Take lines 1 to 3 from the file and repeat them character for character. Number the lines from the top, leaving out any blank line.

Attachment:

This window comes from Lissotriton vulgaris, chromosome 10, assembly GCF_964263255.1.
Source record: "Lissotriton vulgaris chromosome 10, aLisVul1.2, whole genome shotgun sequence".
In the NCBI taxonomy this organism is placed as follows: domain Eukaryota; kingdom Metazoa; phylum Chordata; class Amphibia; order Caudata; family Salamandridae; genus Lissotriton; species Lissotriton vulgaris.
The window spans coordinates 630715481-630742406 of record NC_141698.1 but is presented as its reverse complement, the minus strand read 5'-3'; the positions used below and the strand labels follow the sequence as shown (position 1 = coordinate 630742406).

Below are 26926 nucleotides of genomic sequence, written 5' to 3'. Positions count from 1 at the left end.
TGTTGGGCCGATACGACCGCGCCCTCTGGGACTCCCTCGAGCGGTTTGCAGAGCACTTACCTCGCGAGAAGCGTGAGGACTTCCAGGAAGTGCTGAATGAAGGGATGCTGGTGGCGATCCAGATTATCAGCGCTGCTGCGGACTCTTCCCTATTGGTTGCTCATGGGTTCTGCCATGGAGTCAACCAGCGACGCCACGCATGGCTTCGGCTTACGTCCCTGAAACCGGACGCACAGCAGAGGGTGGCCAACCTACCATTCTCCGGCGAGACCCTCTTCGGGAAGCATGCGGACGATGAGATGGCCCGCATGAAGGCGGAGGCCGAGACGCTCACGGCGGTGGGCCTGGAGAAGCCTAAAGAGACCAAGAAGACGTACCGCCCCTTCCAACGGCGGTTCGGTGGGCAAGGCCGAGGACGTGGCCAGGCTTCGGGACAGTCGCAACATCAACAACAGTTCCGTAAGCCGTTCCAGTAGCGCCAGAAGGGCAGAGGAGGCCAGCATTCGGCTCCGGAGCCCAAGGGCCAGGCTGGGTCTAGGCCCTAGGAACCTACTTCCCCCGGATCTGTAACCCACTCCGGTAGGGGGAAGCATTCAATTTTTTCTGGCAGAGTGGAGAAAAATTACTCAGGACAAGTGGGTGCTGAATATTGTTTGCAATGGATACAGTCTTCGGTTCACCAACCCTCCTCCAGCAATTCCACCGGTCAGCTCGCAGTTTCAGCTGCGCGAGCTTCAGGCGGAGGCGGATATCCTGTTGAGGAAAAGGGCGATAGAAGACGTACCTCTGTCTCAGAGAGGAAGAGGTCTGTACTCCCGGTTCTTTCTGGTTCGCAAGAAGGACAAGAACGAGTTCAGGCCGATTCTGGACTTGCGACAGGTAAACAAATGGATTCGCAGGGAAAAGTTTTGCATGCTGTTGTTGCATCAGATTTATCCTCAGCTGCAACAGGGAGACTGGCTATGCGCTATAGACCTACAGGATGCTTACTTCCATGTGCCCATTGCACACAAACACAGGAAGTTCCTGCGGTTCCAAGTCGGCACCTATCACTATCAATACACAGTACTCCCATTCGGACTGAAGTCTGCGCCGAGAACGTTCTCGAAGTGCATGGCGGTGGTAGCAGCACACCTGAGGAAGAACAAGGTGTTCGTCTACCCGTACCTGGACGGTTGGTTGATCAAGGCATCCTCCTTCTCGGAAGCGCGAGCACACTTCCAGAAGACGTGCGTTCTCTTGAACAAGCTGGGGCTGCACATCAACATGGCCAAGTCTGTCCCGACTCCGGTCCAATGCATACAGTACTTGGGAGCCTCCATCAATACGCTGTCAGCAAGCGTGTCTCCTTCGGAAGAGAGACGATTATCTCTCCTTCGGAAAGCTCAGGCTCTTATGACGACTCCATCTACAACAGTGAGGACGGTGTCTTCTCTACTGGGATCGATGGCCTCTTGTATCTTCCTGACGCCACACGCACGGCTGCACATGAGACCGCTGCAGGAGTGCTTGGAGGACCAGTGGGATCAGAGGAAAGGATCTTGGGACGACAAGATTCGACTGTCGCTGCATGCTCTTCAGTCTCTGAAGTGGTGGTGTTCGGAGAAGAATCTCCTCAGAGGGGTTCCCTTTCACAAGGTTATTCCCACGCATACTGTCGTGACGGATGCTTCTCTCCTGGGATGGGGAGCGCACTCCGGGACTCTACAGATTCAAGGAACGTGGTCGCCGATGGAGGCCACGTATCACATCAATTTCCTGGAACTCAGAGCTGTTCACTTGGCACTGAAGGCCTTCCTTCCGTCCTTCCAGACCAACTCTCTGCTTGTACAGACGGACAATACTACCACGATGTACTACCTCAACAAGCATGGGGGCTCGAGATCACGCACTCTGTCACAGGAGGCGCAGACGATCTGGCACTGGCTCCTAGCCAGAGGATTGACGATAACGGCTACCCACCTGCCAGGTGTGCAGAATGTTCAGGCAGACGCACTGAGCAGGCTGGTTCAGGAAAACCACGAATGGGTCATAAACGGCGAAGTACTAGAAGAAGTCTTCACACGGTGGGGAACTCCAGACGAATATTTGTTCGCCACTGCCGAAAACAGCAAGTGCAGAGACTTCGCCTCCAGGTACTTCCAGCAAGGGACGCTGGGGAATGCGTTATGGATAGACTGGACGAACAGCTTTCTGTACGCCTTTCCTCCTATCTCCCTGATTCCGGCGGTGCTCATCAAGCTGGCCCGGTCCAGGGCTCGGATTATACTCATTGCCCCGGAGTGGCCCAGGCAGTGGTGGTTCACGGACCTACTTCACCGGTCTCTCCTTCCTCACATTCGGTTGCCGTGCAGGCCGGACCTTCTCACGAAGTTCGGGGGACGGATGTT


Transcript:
This window comes from Lissotriton vulgaris, chromosome 10, assembly GCF_964263255.1.
Source record: "Lissotriton vulgaris chromosome 10, aLisVul1.2, whole genome shotgun sequence".
In the NCBI taxonomy this organism is placed as follows: domain Eukaryota; kingdom Metazoa; phylum Chordata; class Amphibia; order Caudata; family Salamandridae; genus Lissotriton; species Lissotriton vulgaris.